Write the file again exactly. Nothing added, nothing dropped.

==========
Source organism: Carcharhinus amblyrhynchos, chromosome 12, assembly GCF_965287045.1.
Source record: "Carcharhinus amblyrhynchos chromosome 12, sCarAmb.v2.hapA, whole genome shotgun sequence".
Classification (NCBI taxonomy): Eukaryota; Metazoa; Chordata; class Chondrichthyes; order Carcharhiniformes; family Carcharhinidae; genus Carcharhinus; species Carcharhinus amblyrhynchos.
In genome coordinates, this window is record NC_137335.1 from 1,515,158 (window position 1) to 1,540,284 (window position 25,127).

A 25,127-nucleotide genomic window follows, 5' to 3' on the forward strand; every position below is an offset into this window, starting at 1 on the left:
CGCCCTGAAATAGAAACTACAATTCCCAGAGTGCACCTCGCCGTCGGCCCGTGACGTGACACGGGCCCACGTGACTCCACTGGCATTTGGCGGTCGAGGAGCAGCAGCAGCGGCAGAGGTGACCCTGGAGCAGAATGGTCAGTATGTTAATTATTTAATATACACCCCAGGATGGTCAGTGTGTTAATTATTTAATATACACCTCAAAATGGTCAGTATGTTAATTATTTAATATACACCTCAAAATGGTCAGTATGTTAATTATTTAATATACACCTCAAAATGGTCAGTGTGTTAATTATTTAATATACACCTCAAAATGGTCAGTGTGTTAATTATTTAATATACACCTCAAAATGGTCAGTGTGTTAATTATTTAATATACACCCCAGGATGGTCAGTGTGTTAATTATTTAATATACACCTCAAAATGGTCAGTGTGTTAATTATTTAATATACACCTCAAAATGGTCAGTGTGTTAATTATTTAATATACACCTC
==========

Source organism: Carcharhinus amblyrhynchos, chromosome 12, assembly GCF_965287045.1.
Source record: "Carcharhinus amblyrhynchos chromosome 12, sCarAmb.v2.hapA, whole genome shotgun sequence".
Classification (NCBI taxonomy): Eukaryota; Metazoa; Chordata; class Chondrichthyes; order Carcharhiniformes; family Carcharhinidae; genus Carcharhinus; species Carcharhinus amblyrhynchos.
In genome coordinates, this window is record NC_137335.1 from 1,515,158 (window position 1) to 1,540,284 (window position 25,127).

A 25,127-nucleotide genomic window follows, 5' to 3' on the forward strand; every position below is an offset into this window, starting at 1 on the left:
CGCCCTGAAATAGAAACTACAATTCCCAGAGTGCACCTCGCCGTCGGCCCGTGACGTGACACGGGCCCACGTGACTCCACTGGCATTTGGCGGTCGAGGAGCAGCAGCAGCGGCAGAGGTGACCCTGGAGCAGAATGGTCAGTATGTTAATTATTTAATATACACCCCAGGATGGTCAGTGTGTTAATTATTTAATATACACCTCAAAATGGTCAGTATGTTAATTATTTAATATACACCTCAAAATGGTCAGTATGTTAATTATTTAATATACACCTCAAAATGGTCAGTGTGTTAATTATTTAATATACACCTCAAAATGGTCAGTGTGTTAATTATTTAATATACACCTCAAAATGGTCAGTGTGTTAATTATTTAATATACACCCCAGGATGGTCAGTGTGTTAATTATTTAATATACACCTCAAAATGGTCAGTGTGTTAATTATTTAATATACACCTCAAAATGGTCAGTGTGTTAATTATTTAATATACACCTC